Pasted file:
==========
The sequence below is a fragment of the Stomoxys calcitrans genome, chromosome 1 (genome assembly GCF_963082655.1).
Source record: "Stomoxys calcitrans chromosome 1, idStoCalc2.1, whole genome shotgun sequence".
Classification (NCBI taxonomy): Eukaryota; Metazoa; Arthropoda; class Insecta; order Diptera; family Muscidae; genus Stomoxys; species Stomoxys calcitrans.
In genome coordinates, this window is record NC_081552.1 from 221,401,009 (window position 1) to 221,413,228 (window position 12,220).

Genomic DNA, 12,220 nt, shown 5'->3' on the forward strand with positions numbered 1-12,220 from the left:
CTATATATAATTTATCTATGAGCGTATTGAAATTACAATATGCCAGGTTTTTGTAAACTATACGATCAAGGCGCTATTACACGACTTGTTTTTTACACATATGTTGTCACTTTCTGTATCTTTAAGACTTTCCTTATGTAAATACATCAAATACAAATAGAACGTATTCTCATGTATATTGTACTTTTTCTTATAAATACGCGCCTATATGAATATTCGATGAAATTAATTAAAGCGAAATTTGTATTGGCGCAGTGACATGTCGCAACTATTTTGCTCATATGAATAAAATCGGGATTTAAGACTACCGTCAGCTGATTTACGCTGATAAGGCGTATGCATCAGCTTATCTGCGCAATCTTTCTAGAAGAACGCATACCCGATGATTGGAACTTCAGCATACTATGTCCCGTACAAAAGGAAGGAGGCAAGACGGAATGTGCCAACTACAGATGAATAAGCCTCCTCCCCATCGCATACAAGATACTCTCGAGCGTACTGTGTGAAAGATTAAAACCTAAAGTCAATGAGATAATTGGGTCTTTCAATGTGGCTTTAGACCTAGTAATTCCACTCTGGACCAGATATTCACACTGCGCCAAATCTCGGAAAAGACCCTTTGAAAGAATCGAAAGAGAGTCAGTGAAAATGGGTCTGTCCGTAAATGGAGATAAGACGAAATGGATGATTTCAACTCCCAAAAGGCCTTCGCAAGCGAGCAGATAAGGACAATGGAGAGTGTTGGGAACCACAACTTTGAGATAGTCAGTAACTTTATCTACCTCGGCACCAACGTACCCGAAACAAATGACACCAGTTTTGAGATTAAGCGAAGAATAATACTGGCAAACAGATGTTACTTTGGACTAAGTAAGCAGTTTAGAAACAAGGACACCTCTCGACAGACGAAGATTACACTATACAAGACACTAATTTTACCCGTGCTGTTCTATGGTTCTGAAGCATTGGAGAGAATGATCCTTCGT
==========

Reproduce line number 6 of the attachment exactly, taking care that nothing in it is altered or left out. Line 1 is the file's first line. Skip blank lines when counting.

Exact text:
CTATATATAATTTATCTATGAGCGTATTGAAATTACAATATGCCAGGTTTTTGTAAACTATACGATCAAGGCGCTATTACACGACTTGTTTTTTACACATATGTTGTCACTTTCTGTATCTTTAAGACTTTCCTTATGTAAATACATCAAATACAAATAGAACGTATTCTCATGTATATTGTACTTTTTCTTATAAATACGCGCCTATATGAATATTCGATGAAATTAATTAAAGCGAAATTTGTATTGGCGCAGTGACATGTCGCAACTATTTTGCTCATATGAATAAAATCGGGATTTAAGACTACCGTCAGCTGATTTACGCTGATAAGGCGTATGCATCAGCTTATCTGCGCAATCTTTCTAGAAGAACGCATACCCGATGATTGGAACTTCAGCATACTATGTCCCGTACAAAAGGAAGGAGGCAAGACGGAATGTGCCAACTACAGATGAATAAGCCTCCTCCCCATCGCATACAAGATACTCTCGAGCGTACTGTGTGAAAGATTAAAACCTAAAGTCAATGAGATAATTGGGTCTTTCAATGTGGCTTTAGACCTAGTAATTCCACTCTGGACCAGATATTCACACTGCGCCAAATCTCGGAAAAGACCCTTTGAAAGAATCGAAAGAGAGTCAGTGAAAATGGGTCTGTCCGTAAATGGAGATAAGACGAAATGGATGATTTCAACTCCCAAAAGGCCTTCGCAAGCGAGCAGATAAGGACAATGGAGAGTGTTGGGAACCACAACTTTGAGATAGTCAGTAACTTTATCTACCTCGGCACCAACGTACCCGAAACAAATGACACCAGTTTTGAGATTAAGCGAAGAATAATACTGGCAAACAGATGTTACTTTGGACTAAGTAAGCAGTTTAGAAACAAGGACACCTCTCGACAGACGAAGATTACACTATACAAGACACTAATTTTACCCGTGCTGTTCTATGGTTCTGAAGCATTGGAGAGAATGATCCTTCGT